After 8 years a vision realized

In May 2003 I walked into an abandoned and condemned building in the City of Hazleton. The sole survivor of nearly a dozen historic schools closed by the District between the mid 1980's and the year 2000, this building had been placed on the list of the 10 most threatened buildings in PA. The visit was a whim on my part, I had been commissioned to undertake a master planning study of all District buildings with an eye towards construction of a new 1,000+ pupil high school.
I had been told the building was collapsing, full of asbestos and in general a dangerous wood frame building. What I found was a gentle giant, who although stripped by treasure seekers with sledge hammers at the bequest of a prior school board, was a cast in place concrete solid building which along with a creative restructuring of several other District school was as ultimately renovated into an elementary for less money and a year sooner than a new new building.
Fast forward to last Sunday when I took my seat in the new Wiltsie Performing Arts Center. Although it had been my hope to renovate the 1,200 seat balconies auditorium in 2005-2005 when the rest of the building was converted on a fast track basis into a K-8 elementary school - budgetary limitations placed on the project by the School Board did not permit this space to be included. So although the building received the top commendation from Preservation PA for its restoration, my frustration remained acute with not being able to truly complete the project.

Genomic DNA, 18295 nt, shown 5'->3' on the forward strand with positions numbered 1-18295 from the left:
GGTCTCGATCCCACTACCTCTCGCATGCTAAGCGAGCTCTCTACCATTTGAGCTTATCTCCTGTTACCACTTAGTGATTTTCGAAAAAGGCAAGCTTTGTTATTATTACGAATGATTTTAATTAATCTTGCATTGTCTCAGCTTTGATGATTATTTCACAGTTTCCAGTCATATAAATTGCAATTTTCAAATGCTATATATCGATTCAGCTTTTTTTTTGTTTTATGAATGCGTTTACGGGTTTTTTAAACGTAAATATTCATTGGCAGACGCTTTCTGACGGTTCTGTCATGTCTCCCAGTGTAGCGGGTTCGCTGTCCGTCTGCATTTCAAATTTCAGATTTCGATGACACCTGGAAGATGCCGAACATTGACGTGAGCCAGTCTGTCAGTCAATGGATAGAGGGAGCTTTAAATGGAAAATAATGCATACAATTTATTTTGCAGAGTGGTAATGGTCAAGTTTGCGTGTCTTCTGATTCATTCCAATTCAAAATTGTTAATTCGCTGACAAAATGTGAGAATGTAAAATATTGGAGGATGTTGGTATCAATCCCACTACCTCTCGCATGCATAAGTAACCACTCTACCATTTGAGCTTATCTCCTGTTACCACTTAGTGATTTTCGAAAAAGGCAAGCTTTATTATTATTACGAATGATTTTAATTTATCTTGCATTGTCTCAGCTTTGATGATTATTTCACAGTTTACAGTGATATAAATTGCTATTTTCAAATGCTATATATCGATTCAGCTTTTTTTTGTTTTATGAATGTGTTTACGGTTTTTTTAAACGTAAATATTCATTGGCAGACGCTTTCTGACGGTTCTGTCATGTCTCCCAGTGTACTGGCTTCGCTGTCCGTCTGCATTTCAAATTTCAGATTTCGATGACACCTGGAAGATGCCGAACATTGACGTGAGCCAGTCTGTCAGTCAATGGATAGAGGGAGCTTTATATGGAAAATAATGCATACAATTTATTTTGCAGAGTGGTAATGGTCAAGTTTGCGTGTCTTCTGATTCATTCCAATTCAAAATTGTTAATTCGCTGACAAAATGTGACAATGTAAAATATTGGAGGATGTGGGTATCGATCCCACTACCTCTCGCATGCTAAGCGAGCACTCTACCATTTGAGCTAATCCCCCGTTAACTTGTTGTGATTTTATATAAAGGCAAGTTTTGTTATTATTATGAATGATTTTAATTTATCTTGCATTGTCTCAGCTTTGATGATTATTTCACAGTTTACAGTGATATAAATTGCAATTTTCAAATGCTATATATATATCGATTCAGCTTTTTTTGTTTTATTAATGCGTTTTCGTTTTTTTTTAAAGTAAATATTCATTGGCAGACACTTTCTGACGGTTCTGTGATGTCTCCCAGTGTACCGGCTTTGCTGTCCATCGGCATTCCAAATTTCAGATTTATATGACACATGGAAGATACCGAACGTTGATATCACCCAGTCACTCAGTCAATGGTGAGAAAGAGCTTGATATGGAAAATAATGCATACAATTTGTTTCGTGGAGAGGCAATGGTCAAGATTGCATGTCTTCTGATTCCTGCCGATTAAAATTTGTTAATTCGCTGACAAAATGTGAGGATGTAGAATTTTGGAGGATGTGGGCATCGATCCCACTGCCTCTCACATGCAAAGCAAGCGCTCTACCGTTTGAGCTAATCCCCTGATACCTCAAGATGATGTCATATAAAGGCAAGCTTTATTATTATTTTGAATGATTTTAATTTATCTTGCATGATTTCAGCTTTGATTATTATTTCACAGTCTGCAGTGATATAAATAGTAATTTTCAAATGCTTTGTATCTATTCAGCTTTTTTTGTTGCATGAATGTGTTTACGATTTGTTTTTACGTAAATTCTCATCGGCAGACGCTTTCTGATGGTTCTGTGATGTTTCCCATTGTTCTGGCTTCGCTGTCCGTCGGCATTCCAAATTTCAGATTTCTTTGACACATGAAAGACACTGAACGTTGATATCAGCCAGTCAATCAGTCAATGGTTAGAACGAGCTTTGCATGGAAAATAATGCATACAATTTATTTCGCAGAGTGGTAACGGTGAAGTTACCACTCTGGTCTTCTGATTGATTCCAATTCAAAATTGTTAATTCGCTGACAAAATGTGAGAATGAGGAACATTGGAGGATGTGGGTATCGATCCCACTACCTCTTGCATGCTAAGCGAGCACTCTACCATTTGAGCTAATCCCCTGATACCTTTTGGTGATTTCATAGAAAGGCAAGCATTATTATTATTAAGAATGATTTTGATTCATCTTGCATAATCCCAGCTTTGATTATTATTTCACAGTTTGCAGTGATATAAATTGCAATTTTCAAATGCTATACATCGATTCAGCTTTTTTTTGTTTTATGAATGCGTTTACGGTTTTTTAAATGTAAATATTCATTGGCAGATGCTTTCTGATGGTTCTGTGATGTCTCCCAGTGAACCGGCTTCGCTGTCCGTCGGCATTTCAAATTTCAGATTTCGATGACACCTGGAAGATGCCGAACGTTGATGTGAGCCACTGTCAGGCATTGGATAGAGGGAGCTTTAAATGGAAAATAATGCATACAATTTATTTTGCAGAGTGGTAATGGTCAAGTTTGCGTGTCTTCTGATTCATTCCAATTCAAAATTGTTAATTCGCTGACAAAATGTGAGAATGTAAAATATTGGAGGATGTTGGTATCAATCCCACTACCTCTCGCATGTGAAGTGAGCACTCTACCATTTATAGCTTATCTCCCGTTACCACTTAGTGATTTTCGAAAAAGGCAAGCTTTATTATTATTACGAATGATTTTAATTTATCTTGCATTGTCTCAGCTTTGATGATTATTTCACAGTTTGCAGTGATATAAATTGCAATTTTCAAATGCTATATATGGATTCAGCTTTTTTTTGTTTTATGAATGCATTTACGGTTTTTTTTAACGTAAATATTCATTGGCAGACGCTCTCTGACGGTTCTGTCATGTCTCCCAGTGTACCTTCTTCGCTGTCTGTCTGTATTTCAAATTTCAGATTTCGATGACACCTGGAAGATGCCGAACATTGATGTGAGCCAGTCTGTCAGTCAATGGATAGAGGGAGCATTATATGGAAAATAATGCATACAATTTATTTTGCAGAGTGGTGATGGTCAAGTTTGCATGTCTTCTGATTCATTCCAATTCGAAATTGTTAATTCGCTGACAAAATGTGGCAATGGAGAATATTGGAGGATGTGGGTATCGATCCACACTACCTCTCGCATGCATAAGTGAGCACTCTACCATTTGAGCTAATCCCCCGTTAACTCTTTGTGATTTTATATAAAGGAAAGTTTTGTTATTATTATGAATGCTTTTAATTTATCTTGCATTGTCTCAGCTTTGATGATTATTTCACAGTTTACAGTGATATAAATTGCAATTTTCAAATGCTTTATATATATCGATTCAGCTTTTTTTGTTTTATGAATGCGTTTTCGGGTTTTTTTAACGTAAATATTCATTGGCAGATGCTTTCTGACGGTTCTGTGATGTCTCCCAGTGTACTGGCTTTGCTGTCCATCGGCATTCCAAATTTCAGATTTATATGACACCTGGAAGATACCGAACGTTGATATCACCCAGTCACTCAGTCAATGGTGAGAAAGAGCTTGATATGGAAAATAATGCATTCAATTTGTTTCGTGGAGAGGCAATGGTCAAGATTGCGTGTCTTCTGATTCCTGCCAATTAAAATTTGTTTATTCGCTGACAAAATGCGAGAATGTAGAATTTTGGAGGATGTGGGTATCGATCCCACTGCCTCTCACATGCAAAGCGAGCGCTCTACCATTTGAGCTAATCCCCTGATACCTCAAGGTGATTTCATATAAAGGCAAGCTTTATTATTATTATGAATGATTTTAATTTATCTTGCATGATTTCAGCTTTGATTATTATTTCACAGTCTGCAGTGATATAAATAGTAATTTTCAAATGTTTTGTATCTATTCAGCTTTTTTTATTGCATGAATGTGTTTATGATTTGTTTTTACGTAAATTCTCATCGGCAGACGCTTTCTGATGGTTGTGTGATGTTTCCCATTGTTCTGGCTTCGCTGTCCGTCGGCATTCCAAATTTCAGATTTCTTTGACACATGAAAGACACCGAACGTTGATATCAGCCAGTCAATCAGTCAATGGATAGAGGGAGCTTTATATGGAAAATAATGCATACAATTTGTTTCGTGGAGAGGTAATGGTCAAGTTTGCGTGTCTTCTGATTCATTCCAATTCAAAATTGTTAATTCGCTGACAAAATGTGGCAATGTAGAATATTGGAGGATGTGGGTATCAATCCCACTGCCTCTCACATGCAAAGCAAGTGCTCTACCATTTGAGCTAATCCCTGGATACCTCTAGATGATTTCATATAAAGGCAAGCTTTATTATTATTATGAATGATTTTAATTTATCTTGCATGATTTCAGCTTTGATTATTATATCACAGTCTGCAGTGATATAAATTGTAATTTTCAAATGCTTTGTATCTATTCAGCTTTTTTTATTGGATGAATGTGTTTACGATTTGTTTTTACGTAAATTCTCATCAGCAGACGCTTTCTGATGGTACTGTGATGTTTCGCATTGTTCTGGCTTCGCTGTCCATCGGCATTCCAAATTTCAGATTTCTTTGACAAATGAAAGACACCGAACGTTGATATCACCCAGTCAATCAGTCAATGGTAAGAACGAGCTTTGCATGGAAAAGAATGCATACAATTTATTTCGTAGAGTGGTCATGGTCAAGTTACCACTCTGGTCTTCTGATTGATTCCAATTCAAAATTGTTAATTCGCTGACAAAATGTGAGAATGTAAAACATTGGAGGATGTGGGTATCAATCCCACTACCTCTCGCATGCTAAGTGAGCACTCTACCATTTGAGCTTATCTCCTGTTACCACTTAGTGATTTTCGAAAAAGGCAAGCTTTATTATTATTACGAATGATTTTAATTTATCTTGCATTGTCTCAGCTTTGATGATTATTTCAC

During the ensuing year after completion of the main school building - although locked by arcane state bidding laws - I was determined to see this building completed in its full glory. I was fortunate with the assistance of the local historical society able to locate, purchase, and donate back the 8' high solid brass wall sconce lights, chandeliers, arched doors, plaster Wall medallions, and other features that were irreplaceable. Buoyed by that success, with the help of talented folks at McKissick Associates was able to generate and donate to the recently formed "Castle Auditorium Committee" all of the initial brochures, seating charts, interior rendering, and web site materials used to start the discussion process. This ultimately snowballed through the efforts of community members ending up in over $3.5 million in state, federal, and local donations needed to make this vision a reality.
So I am really looking forward to the first formal performance which will occur over Thanksgiving weekend when the classic rock group Chicago will perform. Knowing that I was the catalyst that made this all possible makes it all worthwhile. And all of this will be happening in a building that had been written off and for which I was able to bring a vision to the community.
In the end, I guess that's why I am in this profession.

No comments: